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rdev supports my personal workflow, including creation of both traditional R packages and R Analysis Packages (vignette("analysis-package-layout")), enforcing consistency across packages, and providing Continuous Integration/Continuous Delivery (CI/CD) automation. I use the tools in rdev to improve code quality, speed up development of R code, and publish results of analyses in R and Quarto Notebooks as HTML to make them accessible to non-R users.


My current R development environment uses Homebrew, rig, RStudio, GitHub, a collection of R packages including rdev, Visual Studio Code, and Vim.


I use Homebrew Bundle to install all software on my systems; my basic macOS working environment is published on GitHub in macos-env.

Installing R

rig supports installation of multiple versions of official R binaries, which I use for reproducibility. To install R using rig, first install rig:

brew tap r-lib/rig
brew install --cask rig

Then install desired versions of R. The following installs R 3.4 through 4.3 on Intel based macs (as of 2023-11-13):

rig install oldrel/6 --without-pak
rig install oldrel/5 --without-pak
rig install oldrel/4 --without-pak
rig install oldrel/3 --without-pak
rig install oldrel/2 --without-pak
rig install oldrel/1 --without-pak
rig install oldrel --without-pak
rig install release --without-pak
rig default release

I don’t use pak, which rig installs by default, as it is not yet fully supported by renv.

Development Tools

Well, obviously, I use RStudio. RStudio is the leading IDE for R development and integrates with many R packages, although it sometimes falls short; I use GitHub and the command line for Git, and occasionally Visual Studio Code (which has better support for markdown) and Vim (which is faster for some types of edits).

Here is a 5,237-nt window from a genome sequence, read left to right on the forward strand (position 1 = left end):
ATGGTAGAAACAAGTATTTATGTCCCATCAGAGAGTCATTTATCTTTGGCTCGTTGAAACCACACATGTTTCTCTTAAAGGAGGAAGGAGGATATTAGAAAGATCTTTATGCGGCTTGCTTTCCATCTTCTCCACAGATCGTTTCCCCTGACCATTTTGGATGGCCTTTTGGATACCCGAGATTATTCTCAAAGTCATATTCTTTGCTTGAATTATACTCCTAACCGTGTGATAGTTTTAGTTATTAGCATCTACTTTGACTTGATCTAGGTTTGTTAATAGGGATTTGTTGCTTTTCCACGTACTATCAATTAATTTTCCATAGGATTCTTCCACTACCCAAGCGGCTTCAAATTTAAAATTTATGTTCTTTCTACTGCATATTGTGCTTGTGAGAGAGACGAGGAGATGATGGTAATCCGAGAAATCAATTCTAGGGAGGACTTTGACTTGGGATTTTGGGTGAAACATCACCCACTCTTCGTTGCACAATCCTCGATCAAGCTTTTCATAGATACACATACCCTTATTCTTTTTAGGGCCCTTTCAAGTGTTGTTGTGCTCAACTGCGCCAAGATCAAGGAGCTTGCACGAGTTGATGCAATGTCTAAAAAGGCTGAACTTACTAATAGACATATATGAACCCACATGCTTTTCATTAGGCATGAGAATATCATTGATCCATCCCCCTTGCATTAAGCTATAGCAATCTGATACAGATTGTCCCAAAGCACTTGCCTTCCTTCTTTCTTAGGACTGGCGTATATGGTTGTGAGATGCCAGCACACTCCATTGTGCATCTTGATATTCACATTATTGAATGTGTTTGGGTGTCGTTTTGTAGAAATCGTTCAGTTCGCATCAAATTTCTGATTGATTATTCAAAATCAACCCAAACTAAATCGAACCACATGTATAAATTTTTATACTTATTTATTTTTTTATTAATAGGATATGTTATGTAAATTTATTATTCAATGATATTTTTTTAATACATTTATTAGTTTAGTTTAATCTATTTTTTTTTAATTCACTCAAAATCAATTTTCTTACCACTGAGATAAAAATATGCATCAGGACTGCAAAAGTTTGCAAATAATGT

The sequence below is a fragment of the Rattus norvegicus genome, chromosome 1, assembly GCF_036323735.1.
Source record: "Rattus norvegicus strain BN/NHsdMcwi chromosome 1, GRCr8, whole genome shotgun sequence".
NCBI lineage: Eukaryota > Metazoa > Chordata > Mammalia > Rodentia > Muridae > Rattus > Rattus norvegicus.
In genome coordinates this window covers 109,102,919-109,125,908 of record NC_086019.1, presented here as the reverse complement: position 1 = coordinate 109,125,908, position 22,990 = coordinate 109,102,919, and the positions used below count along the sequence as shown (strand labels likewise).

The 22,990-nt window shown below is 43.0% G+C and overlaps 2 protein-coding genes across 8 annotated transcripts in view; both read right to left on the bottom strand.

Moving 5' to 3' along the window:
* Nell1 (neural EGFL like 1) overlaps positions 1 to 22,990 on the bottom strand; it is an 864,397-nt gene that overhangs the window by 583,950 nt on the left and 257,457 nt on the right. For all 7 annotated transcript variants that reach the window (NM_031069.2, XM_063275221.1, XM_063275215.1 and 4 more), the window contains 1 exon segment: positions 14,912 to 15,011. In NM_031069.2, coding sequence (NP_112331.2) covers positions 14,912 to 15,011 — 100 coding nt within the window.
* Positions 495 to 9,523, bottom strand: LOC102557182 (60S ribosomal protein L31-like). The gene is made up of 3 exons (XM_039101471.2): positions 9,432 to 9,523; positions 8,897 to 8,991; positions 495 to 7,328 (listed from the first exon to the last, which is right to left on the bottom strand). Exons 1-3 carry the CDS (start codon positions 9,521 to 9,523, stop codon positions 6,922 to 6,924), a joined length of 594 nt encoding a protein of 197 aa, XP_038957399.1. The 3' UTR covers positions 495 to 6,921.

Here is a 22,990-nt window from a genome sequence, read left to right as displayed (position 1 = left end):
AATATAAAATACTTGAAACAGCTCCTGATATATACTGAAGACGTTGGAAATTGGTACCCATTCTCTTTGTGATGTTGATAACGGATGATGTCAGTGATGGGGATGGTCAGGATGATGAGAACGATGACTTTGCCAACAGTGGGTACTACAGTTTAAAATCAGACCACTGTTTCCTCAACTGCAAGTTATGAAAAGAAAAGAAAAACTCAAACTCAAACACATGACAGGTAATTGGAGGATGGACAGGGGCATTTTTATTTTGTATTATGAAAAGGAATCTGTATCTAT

RStudio, the GitHub desktop client, and Visual Studio Code are easily installed using Homebrew:

brew install --cask rstudio
brew install --cask github
brew install --cask visual-studio-code

It is recommended to change the default settings for .RData in RStudio (in Options > General > Basic > Workspace):

  • Uncheck “Restore .Data into workspace at startup”
  • Set “Save workspace to .Data on exit” to “Never”

Vim is installed by default on macOS and most Unix-like systems.


Managing packages and environments are a challenge for most modern languages. Thankfully R doesn’t have the same level of challenge as python, or even ruby, managing packages available within a project is a best practice. I use renv for this purpose, and use renv to install and manage all packages in all of my projects.

The setup-r script from rdev installs a base set of packages needed to run rdev in the R User Library. A streamlined version of that script is included below.

# fix rig permissions
sudo chown -R `whoami`:admin /Library/Frameworks/R.framework/Versions/*/Resources/library

RVERSION=`Rscript -e 'cat(as.character(getRversion()[1,1:2]))'`
USERLIB="$HOME/Library/R/`uname -m`/${RVERSION}/library"
DEVPKG='c("renv", "styler", "lintr", "miniUI", "markdown", "rmarkdown", "devtools", "pkgdown", "available", "languageserver")'

if [ ! -d "${USERLIB}" ]
    mkdir -p "${USERLIB}"

echo "install.packages(${DEVPKG}, repos=\"\", lib=\"${USERLIB}\")" | R --no-save
echo "remotes::install_github(${GITPKG}, lib=\"${USERLIB}\")" | R --no-save

The chown command is needed to allow updating the base packages using the RStudio Packages “Update” function. I generally update packages in RStudio with no projects open before starting development, then update packages in projects using renv::update().

If you’re installing (development) versions of packages from GitHub, it is recommended to set up a personal access token using usethis::create_github_token() and adding it to your .Renviron as GITHUB_PAT= using usethis::edit_r_environ().

Further Reading

My workflow has been heavily influenced by the DevOps movement and the research of the DevOps Research and Assessment (DORA) team at Google started by Dr. Nicole Forsgren. Their research shows how technical and non-technical capabilities improve outcomes.

The functions included in rdev support many of the technical capabilities, including:

  • Code maintainability
  • Continuous delivery
  • Continuous integration
  • Deployment automation
  • Shifting left on security
  • Test automation
  • Trunk-based development
  • Version control

An outline of my SIRAcon 2022 talk, “Making R Work for You (With Automation)” is available on GitHub in siracon2022.